Byron Bay fire: the municipality of Nunkeri in shock after the death of twins

Residents of a “multi-tenant town” near Byron Bay were devastated by a house fire that claimed the lives of two girls.

Residents of a town near Byron Bay have been devastated after a house fire claimed the lives of two four-year-old girls over the weekend.

Twins Ophelia and Tarrow died from smoke inhalation after a fire broke out in the room where they slept in a ‘multi-occupant common’ in Goonengerry.

Emergency services were called to the scene shortly after 4 a.m. Sunday. Paramedics from NSW Ambulance attempted to perform CPR on the sisters, but they could not be resuscitated and were pronounced dead at the scene.

It is understood that the girls were spending the weekend with their father, James Wright, in the town where his girlfriend lives, and their mother, Akira Garton, only learned of their deaths when police called later Sunday morning. .

Investigators believe the fatal fire may have been started by a candle left on a piano in the room where the girls slept.

Police are investigating whether the candle could have smoldered the piano and created plumes of toxic smoke.

The house where the girls slept is one of 20 properties in the township, which spans 100 acres of farmland in the Byron Bay hinterland.

The commune was established over 30 years ago and is located approximately 15 minutes from Mullumbimby and 30 minutes from Byron Bay.

Aerial footage shot by 7News shows a series of houses scattered across the property.

There does not appear to be a driveway or fence separating the houses and cars are parked haphazardly throughout the area.

A local said Australia Daily Mail the commune was “like a family”.

“They are all so grieving right now,” they said.

According to the post, the community relies on a water reservoir at the center of the property, with residents pooling resources where possible.

A listing from Nunkeri Farm on WWOOF, a platform that connects volunteer workers with organic farmers for homestays, describes the property as having “abundant wildlife and many species of birds.”

“Gently sloping, facing northwest with swimming holes in the stream. Lots of interesting neighbors involved in creative projects, especially music. Working towards sustainability, ”the list says.

The host says he is a shareholder of the “multi-use property” and says that the work available includes the upkeep of the vegetable garden and orchard, weeding, mulching, composting, raking, new plantings, animal care, bamboo construction and rock garden work.

The listing indicates that various accommodations are available for a maximum of four people, including in a caravan, cabin, tipi or studio.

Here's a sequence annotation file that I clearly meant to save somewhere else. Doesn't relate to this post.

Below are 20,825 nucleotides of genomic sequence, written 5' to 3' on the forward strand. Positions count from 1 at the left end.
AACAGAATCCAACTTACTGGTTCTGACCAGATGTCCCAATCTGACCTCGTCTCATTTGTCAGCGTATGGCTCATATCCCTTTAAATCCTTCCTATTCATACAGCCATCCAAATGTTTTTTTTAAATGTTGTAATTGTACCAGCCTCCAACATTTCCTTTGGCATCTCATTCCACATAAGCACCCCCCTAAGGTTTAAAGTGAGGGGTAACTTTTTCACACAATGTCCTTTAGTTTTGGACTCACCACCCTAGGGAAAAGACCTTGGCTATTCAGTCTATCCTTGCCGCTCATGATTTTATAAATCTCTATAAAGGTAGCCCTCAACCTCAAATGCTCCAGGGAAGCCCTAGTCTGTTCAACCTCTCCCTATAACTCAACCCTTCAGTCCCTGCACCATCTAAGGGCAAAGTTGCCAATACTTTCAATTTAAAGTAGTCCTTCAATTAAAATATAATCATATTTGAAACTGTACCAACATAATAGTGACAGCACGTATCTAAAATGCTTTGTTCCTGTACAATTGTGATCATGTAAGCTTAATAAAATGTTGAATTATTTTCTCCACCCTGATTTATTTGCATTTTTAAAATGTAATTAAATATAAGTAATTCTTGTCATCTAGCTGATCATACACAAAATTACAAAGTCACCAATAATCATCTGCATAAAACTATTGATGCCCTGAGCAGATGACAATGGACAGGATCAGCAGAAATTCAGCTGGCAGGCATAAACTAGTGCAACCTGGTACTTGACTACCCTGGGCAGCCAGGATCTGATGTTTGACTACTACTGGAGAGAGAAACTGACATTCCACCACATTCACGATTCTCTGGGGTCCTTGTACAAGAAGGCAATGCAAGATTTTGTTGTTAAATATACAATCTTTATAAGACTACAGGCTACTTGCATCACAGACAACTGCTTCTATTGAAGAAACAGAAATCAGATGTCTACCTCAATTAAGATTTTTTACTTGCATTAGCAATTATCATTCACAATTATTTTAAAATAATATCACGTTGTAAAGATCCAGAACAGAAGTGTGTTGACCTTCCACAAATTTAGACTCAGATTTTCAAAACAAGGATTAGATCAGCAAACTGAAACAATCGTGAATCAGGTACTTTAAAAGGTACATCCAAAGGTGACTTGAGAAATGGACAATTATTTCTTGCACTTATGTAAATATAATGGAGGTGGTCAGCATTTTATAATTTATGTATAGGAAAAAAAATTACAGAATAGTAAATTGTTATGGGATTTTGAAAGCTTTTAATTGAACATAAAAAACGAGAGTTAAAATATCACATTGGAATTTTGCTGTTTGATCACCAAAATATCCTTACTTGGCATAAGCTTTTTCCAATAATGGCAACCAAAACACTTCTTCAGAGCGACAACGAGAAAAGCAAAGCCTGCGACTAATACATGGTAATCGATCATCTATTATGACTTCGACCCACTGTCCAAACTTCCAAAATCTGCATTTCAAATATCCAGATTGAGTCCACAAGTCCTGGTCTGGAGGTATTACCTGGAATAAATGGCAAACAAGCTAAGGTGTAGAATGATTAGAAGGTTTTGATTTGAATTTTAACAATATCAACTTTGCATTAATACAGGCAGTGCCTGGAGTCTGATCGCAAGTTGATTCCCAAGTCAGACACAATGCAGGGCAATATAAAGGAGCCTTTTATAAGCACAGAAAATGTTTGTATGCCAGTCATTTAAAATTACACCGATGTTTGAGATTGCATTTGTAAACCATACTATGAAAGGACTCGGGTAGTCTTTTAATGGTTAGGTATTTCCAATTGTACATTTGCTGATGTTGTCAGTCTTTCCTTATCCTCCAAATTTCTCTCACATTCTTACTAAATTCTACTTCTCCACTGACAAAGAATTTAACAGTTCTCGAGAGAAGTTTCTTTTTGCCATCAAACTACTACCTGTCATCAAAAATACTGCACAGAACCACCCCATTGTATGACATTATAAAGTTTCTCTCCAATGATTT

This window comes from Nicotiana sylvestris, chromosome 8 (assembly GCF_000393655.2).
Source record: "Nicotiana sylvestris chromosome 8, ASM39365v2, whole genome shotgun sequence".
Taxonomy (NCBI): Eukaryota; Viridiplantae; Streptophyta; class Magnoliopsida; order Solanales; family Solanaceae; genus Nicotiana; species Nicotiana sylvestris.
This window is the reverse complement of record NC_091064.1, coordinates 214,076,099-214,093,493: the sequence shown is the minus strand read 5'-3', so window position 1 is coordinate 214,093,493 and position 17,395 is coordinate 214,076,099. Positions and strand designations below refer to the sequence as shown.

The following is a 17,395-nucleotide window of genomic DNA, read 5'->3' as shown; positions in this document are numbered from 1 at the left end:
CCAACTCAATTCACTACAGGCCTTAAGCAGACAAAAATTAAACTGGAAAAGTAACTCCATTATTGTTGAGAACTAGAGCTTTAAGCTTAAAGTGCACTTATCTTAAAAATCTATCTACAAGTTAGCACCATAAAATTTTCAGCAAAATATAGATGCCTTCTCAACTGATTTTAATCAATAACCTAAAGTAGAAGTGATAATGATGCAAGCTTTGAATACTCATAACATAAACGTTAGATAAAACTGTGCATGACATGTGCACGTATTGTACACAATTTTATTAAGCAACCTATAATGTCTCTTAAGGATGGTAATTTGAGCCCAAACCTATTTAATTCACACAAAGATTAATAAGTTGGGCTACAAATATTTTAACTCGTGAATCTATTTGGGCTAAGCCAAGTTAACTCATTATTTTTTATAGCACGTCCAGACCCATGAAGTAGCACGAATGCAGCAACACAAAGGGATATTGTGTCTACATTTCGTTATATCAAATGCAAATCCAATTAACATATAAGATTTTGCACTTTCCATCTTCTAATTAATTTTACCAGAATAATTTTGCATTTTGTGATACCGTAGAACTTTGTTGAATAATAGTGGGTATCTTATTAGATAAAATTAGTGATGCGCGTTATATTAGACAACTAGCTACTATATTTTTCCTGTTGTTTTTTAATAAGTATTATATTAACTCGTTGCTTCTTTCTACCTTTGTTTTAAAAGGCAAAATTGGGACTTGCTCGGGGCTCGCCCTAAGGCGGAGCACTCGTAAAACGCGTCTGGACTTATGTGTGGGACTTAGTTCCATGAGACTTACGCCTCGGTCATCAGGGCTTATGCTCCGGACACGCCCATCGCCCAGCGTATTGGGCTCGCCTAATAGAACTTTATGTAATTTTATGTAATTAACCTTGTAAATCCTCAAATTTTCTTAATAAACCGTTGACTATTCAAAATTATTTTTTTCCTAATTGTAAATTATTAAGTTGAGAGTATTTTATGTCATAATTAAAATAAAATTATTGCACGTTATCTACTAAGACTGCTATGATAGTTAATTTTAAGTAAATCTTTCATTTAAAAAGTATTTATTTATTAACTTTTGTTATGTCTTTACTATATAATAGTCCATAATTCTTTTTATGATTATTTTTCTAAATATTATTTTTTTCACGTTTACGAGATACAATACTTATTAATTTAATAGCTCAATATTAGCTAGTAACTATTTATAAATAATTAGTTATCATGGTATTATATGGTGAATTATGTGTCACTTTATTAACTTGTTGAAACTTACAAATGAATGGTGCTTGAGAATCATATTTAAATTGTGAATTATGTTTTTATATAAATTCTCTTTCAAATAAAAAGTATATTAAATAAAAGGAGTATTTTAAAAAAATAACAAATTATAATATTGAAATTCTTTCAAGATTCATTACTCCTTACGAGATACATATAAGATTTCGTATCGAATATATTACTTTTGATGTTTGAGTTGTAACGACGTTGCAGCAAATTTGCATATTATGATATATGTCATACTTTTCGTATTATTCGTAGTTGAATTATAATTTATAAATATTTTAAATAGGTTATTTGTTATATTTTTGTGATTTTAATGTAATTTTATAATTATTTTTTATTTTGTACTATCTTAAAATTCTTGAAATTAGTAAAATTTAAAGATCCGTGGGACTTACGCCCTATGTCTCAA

“Prefer stays of at least 10 days, with a view to a longer stay (a month or more) if things go well”, we can read on the site.

Byron Shire Deputy Mayor Sarah Ndiaye said 7News that members of the “tight-knit” community had been hit hard by the tragedy.

“These backcountry communities are very united, and I think anyone who hears about it cannot help but be absolutely touched by the tragedy,” she said.

It was reported that members of the township, including Mr Wright and his partner, were witnessing a bonfire on the property when the fire broke out in the bedroom where the girls were sleeping.

The investigation into the tragedy continues

Mr Wright was reportedly “inconsolable” after the horrific incident, collapsing to the floor and shouting “no” when he returned home to find smoke billowing from the girls’ room, according to The daily telegraph.

“He was on the ground on his knees, he was shouting ‘no no’, he was inconsolable,” a woman from the town told the publication.

She said Mr. Wright loved his daughters and “took them everywhere with him”.

The girls’ father is well known in the region for his political activism and ran as the Ballina candidate for the independent political party Keep Sydney Open in 2019.

7News reports that a lawyer acting on behalf of the mother of the twins, Akira Garton, has asked investigators to determine why Ophelia and Tarrow were unattended at the time of the fire.

There is no suggestion that Mr. Wright did anything wrong.

“She wants to know why the children weren’t taken into care,” a friend said The daily telegraph.

“She is strangely calm, yet heartbroken. She went to the commune yesterday and said she needed to see where her daughters had died.

Police Superintendent Dave Roptell did not confirm who noticed the smoke first and sounded the alarm when asked for information that a party had been held nearby when the incident occurred.

“There were people present near the scene of the incident,” he told reporters on Sunday.

“People at the scene came in to check and saw what they saw and the police were called.

“We are conducting further investigations to find out who actually identified the situation in the first place.”

Investigations into the tragic incident continue, with Tweed / Byron Police detectives working with fire investigators.


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